EGU24-16571, updated on 09 Mar 2024
EGU General Assembly 2024
© Author(s) 2024. This work is distributed under
the Creative Commons Attribution 4.0 License.

The origin of melilitites: preliminary results on melting of a carbonated wehrlite

Stefano Poli1 and Leone Melluso2
Stefano Poli and Leone Melluso
  • 1Dipartimento di Scienze della Terra, Università degli Studi di Milano, Milano, Italy (
  • 2DISTAR, Università di Napoli Federico II, Napoli, Italy (

Melilitites are ultramafic magmas characterized by normative Ca2SiO4, larnite, high FeO* and TiO2. Liquids compositionally close to melilitites were experimentally reproduced from carbonated lherzolites in alkali, Fe and Ti-free model systems at 3.2-3.3 GPa, approx.  1500 °C (Gudfinnsson & Presnall, 2005), at relatively high melt proportions. In complex compositions, MORB-eclogite derived, carbonated, partial melts reacted with a fertile peridotite were proposed at the origin of melilitites (Mallik & Dasgupta, 2013, 2014). The experimental reconstruction of phase relationships along a join olivine melilitite - carbonate revealed that at 3 GPa, clinopyroxene and olivine or garnet are stable on the liquidus (Brey & Ryabchikov, 1994), suggesting that carbonated wehrlites are potential sources for the genesis of melilitites.

Here, we explore phase relationships on the high pressure melting of a model wehrlite, initially composed of a mechanical mixture of San Carlos olivine, diopside, aegirine, dolomite, rutile and kyanite. Starting materials were loaded in graphite capsules, inserted in sealed platinum capsules. Vitreous carbon spheres and synthetic diamond grains were adopted for liquid traps. 

Preliminary experimental results show that at 3 GPa the solidus is located at temperatures lower than 1200 °C. A thick, orthopyroxene-rich layer, with polygonal microstructure, forms at contact with aggregates resulting from quenched liquids, both at 1200 °C and 1400 °C. Estimates of liquid composition are melilititic, with TiO2 approx. 2.5 wt.% on a volatile free basis.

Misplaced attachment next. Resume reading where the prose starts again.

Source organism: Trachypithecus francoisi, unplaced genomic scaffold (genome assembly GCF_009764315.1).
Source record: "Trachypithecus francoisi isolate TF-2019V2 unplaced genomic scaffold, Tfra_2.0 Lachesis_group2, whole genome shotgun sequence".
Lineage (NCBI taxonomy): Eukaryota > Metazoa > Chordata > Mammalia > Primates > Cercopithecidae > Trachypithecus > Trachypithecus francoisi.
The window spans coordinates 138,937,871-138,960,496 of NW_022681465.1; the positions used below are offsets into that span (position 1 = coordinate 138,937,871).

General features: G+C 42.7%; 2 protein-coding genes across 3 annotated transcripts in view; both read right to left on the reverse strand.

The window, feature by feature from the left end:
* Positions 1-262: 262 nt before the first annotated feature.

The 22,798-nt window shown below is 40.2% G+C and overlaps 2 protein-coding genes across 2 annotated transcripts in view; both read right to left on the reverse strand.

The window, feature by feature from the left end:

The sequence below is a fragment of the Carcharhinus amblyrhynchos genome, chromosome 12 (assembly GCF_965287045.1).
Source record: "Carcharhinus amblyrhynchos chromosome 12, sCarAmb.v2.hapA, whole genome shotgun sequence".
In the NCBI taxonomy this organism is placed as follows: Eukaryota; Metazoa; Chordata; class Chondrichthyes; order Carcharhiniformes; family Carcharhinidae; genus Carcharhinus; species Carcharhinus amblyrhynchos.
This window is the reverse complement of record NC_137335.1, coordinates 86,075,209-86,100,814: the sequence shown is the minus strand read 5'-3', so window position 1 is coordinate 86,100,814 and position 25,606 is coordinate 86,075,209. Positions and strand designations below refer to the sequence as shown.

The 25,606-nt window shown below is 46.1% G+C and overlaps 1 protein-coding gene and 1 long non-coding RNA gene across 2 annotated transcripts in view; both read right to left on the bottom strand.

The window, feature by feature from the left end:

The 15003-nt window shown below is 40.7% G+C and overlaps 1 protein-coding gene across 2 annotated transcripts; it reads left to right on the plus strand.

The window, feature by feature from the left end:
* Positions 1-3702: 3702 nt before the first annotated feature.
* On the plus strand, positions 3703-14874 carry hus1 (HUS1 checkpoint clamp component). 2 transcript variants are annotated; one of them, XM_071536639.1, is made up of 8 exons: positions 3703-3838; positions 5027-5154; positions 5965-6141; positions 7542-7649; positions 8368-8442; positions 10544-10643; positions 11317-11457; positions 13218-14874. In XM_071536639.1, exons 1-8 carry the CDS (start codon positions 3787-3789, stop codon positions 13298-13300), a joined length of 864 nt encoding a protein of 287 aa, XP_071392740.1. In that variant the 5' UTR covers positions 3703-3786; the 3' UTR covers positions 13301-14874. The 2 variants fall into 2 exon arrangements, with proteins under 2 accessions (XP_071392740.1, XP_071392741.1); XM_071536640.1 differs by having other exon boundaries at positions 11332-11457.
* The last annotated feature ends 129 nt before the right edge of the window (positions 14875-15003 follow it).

Currently available experiments suggest that the solidus is controlled by the reaction dolomite + olivine + clinopyroxene = orthopyroxene + liquid, as suggested in Eggler (1976). This is feasible only if the liquid composition is located on the CaO-rich side of the plane diopside-forsterite-dolomite in the model system CaO-MgO-SiO2-CO2, i.e. on the normative larnite (akermanite) portion of the tetrahedron.


Brey G.P. & Ryabchikov I.D. (1994). Carbon-dioxide in strongly silica undersaturated melts and origin of kimberlite magmas. Neues Jahrbuch Fur Mineralogie-Monatshefte, (10), 449-463.

Eggler D.H. (1976). Does CO2 cause partial melting in the low-velocity layer of the mantle?. Geology4(2), 69-72

Gudfinnsson G.H. & Presnall D.C. (2005). Continuous gradations among primary carbonatitic, kimberlitic, melilititic, basaltic, picritic, and komatiitic melts in equilibrium with garnet lherzolite at 3–8 GPa. Journal of Petrology46(8), 1645-1659.

Mallik A. & Dasgupta R. (2013). Reactive infiltration of MORB-eclogite-derived carbonated silicate melt into fertile peridotite at 3 GPa and genesis of alkalic magmas. Journal of Petrology54(11), 2267-2300

How to cite: Poli, S. and Melluso, L.: The origin of melilitites: preliminary results on melting of a carbonated wehrlite, EGU General Assembly 2024, Vienna, Austria, 14–19 Apr 2024, EGU24-16571,, 2024.